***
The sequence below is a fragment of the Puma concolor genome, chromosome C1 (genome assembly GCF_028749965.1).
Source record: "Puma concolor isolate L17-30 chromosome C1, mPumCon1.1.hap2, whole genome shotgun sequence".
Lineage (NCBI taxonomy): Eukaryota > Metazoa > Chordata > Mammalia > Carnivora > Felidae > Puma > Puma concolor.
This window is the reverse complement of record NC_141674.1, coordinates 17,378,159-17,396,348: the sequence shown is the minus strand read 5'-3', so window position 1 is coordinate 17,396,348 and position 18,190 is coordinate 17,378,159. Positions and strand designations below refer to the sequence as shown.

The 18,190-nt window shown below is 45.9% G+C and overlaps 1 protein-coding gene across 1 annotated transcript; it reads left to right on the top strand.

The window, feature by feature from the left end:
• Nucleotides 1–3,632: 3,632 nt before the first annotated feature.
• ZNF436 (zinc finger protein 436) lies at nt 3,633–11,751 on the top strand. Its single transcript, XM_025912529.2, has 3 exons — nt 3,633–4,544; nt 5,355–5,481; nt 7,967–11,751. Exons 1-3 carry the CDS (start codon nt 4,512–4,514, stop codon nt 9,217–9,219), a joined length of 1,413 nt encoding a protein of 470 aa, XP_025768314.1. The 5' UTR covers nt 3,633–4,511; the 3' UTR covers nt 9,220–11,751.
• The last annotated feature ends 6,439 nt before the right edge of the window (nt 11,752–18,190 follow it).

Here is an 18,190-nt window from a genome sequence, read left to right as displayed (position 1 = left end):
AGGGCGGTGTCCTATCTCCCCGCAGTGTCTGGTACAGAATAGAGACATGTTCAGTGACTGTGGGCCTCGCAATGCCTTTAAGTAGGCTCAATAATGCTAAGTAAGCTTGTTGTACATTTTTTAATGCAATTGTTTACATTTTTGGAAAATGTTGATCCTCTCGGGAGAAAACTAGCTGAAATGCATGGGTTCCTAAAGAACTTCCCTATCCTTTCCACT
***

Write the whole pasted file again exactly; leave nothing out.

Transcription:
The sequence below is a fragment of the Puma concolor genome, chromosome C1 (genome assembly GCF_028749965.1).
Source record: "Puma concolor isolate L17-30 chromosome C1, mPumCon1.1.hap2, whole genome shotgun sequence".
Lineage (NCBI taxonomy): Eukaryota > Metazoa > Chordata > Mammalia > Carnivora > Felidae > Puma > Puma concolor.
This window is the reverse complement of record NC_141674.1, coordinates 17,378,159-17,396,348: the sequence shown is the minus strand read 5'-3', so window position 1 is coordinate 17,396,348 and position 18,190 is coordinate 17,378,159. Positions and strand designations below refer to the sequence as shown.

The 18,190-nt window shown below is 45.9% G+C and overlaps 1 protein-coding gene across 1 annotated transcript; it reads left to right on the top strand.

The window, feature by feature from the left end:
• Nucleotides 1–3,632: 3,632 nt before the first annotated feature.
• ZNF436 (zinc finger protein 436) lies at nt 3,633–11,751 on the top strand. Its single transcript, XM_025912529.2, has 3 exons — nt 3,633–4,544; nt 5,355–5,481; nt 7,967–11,751. Exons 1-3 carry the CDS (start codon nt 4,512–4,514, stop codon nt 9,217–9,219), a joined length of 1,413 nt encoding a protein of 470 aa, XP_025768314.1. The 5' UTR covers nt 3,633–4,511; the 3' UTR covers nt 9,220–11,751.
• The last annotated feature ends 6,439 nt before the right edge of the window (nt 11,752–18,190 follow it).

Here is an 18,190-nt window from a genome sequence, read left to right as displayed (position 1 = left end):
AGGGCGGTGTCCTATCTCCCCGCAGTGTCTGGTACAGAATAGAGACATGTTCAGTGACTGTGGGCCTCGCAATGCCTTTAAGTAGGCTCAATAATGCTAAGTAAGCTTGTTGTACATTTTTTAATGCAATTGTTTACATTTTTGGAAAATGTTGATCCTCTCGGGAGAAAACTAGCTGAAATGCATGGGTTCCTAAAGAACTTCCCTATCCTTTCCACT